Airing my dirty laundry

Sometimes I forget that people might get taken aback when I am frank about my personal life.

I’ve never worried much about “airing the family’s dirty laundry” as my parents called it. I would get scolded once in awhile for saying things that were supposedly our family figurative undergarments; but even now it was never stuff that I found all that important to keep hidden. Societal expectations be damned, I guess.

Even so for  long, long time I never spoke about past relationship abuse. I wasn’t consciously hiding it, but I built walls. I tried to give off an aura of a self -assured, confident, take-no-shit girl and I thought I did well with it. Within this personality construct I was still frank about a lot of personal things, but admitting abuse or anything related to that side of my life would not have fit – especially to the large majority of people. If I mentioned anything at all it was vague – such as when I admitted to Dan I was feeling intimidated in the moment. I didn’t elaborate. I didn’t admit to anything specific.

Much later in my life, less than two years ago, I started writing my memoirs for my kids. I went back to ask some old friends what they remember about certain events to make sure I could make sure to have a well rounded account of my memories. Then I decided that though I knew how I felt that I was perceived in high school and during other periods of my life, I would ask a few random people of which I had different types of relationships how they remembered me.

Their answers surprised me. I suppose it wasn’t such a big surprise that my BFFs had gathered a sense of me having been involved in a bad relationship before I met them, but it surprised me a lot when Jude, a cool guy thug who I did not hang around much and who could be quite the bully himself, said that he always had the sense that I had had bad experiences with men prior to meeting him. Wait, what?

I realized that even people that weren’t close confidants weren’t always fooled by the walls I had attempted to build around myself. They weren’t always fooled by the confident exterior I tried to portray. I’m sure plenty of people would have been oblivious. Plenty of people would not have noticed me that closely. But those that paid even half attention… well… and also, I’d like to note that I am so glad I was therefore in Jude’s good books.

So, then, what’s the point of trying to keep this information buried deep down inside? I had obviously already decided to let at least some of it out by putting it in the book – but even that first book did not detail everything. So I admitted it. So I released it into the world a little at a time. I released it entirely by the time I published book number two.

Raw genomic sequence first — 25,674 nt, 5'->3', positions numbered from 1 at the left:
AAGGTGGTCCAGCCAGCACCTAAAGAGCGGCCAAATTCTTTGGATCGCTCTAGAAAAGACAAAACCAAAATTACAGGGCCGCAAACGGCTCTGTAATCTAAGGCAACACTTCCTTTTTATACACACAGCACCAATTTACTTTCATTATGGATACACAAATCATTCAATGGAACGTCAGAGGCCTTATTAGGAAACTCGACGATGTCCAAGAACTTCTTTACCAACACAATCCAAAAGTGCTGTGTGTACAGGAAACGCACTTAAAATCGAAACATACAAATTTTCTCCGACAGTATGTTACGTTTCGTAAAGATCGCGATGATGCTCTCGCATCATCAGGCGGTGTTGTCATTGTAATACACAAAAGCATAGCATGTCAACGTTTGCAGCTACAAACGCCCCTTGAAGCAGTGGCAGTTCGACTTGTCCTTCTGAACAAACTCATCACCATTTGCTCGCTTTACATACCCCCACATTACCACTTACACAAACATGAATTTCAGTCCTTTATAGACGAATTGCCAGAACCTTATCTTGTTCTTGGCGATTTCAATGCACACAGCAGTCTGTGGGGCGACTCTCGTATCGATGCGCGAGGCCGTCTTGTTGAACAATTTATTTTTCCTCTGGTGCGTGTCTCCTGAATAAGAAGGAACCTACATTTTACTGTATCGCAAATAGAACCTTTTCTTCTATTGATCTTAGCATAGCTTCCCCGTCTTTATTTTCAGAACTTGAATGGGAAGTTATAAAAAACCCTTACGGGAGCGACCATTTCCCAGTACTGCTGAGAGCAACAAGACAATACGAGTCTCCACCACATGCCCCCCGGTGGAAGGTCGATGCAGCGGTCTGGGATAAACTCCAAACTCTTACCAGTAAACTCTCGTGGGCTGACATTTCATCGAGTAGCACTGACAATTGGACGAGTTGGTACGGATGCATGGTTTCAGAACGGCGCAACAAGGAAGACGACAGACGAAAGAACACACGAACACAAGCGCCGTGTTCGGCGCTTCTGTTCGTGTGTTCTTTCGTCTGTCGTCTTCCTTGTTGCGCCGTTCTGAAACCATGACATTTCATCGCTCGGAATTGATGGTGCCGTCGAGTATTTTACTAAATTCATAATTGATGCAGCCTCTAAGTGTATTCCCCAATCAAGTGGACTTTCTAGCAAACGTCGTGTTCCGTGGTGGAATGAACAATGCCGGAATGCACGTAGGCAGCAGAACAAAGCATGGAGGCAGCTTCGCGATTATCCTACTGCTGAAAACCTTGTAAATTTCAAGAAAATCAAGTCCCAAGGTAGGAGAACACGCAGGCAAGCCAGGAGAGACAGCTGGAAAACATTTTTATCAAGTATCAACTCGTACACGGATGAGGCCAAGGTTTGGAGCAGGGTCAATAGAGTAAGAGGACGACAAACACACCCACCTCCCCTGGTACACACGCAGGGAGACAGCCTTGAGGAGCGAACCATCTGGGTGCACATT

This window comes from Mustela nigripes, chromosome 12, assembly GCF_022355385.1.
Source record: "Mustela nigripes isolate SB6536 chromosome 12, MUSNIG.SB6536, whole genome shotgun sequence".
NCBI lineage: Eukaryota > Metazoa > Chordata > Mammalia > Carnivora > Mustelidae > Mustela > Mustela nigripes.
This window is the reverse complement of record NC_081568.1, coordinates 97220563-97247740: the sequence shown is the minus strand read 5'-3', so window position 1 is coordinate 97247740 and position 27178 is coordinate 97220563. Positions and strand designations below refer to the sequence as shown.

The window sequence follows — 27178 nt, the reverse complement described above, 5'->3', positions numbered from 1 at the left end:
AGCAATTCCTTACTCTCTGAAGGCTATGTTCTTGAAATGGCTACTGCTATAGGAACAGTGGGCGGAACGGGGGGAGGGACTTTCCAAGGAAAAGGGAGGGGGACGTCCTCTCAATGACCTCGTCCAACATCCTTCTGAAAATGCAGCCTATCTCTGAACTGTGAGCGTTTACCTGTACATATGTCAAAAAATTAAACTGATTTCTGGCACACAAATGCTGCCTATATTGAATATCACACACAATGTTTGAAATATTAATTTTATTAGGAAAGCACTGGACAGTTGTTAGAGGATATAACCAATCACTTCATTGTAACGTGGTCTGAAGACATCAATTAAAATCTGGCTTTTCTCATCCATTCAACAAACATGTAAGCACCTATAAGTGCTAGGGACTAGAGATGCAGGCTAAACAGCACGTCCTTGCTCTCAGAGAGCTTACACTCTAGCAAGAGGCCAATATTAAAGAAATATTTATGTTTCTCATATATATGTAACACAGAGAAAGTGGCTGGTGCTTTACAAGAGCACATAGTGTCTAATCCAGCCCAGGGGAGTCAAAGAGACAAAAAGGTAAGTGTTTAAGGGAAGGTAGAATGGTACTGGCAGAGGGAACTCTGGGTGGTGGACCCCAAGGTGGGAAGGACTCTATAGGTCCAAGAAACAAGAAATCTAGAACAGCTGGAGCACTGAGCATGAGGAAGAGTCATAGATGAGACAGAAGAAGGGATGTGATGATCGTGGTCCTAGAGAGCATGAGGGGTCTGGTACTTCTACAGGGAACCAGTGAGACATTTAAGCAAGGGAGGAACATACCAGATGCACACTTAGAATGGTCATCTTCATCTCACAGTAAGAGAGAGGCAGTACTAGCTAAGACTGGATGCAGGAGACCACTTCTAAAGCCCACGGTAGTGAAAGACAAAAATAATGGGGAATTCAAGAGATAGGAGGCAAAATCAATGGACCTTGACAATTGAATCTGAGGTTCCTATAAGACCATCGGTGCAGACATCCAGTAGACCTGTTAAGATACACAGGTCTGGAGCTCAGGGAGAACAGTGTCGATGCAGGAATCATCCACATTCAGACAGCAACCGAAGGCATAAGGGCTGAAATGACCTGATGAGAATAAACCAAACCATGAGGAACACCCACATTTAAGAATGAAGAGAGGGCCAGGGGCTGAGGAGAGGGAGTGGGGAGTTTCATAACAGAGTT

I’ve found that being open about it helps others – helps them not feel alone, helps them to realize that it’s something they too can let out or get away from.

So now I am frank when it comes to past assaults on my person. I forget sometimes that people in real life that don’t already know about this past may find such discourse confronting or surprising.

The most recent conversation happened with my daughter’s martial arts teacher – we were talking about her progress and I mentioned it was important to me that she take this kind of class even when she is not always keen to go – because we want her to build her confidence, and last year she was dealing with a couple of bullies – and then of course my own experiences make me want her to have some skills to protect herself as she gets older.

He said something about school being tough, kids are mean, and he knows what I mean because he dealt with stuff at school too. I said “at least there are teachers at school” and that my own personal experiences happened outside of school… In relationships with males or just being at a club.

“Oh” was the initial response I got, which made me realize he didn’t expect me to say such a thing.

He obviously realizes, as most people do, that this kind of stuff happens to a lot of women – but even so people don’t necessarily expect that it has happened to people they know, and certainly don’t expect that many people would admit it casually in conversation. Most of us build that wall and hide behind it as if it is shameful. Much as I did for several years… But the shame shouldn’t be on us. If there is any sense of shame, it should be the abuser that feels the need to hide.

Once the surprise was gone we talked a little more on the topic as he is running a self defense course for women on Friday of which I had signed up for. I am excited 🙂 I haven’t been able to do another such course since August when Karl was up here from Croydon, and this one will be different. As the one I took with Karl was self-preservation and focused on an intro – hit/kick/run kind of scenarios… basically aiming to get away before you’re taken down… This one will be focused on ground defense – after the assailant has gotten you down. Look for a post about it next weekend – I’ll be sure to report back 😉

He also offers kick boxing classes. I haven’t had much time for my own extra curricular activities, but I am still hoping that I will have time in the near future to take it up twice a week once my work contract ends. Wish me luck on that.

Advertisements

1 Comment

  1. Pingback: Scary eyes | I Will Not Live in Vain

Leave a Reply

Fill in your details below or click an icon to log in:

WordPress.com Logo

You are commenting using your WordPress.com account. Log Out / Change )

Twitter picture

You are commenting using your Twitter account. Log Out / Change )

Facebook photo

You are commenting using your Facebook account. Log Out / Change )

Google+ photo

You are commenting using your Google+ account. Log Out / Change )

Connecting to %s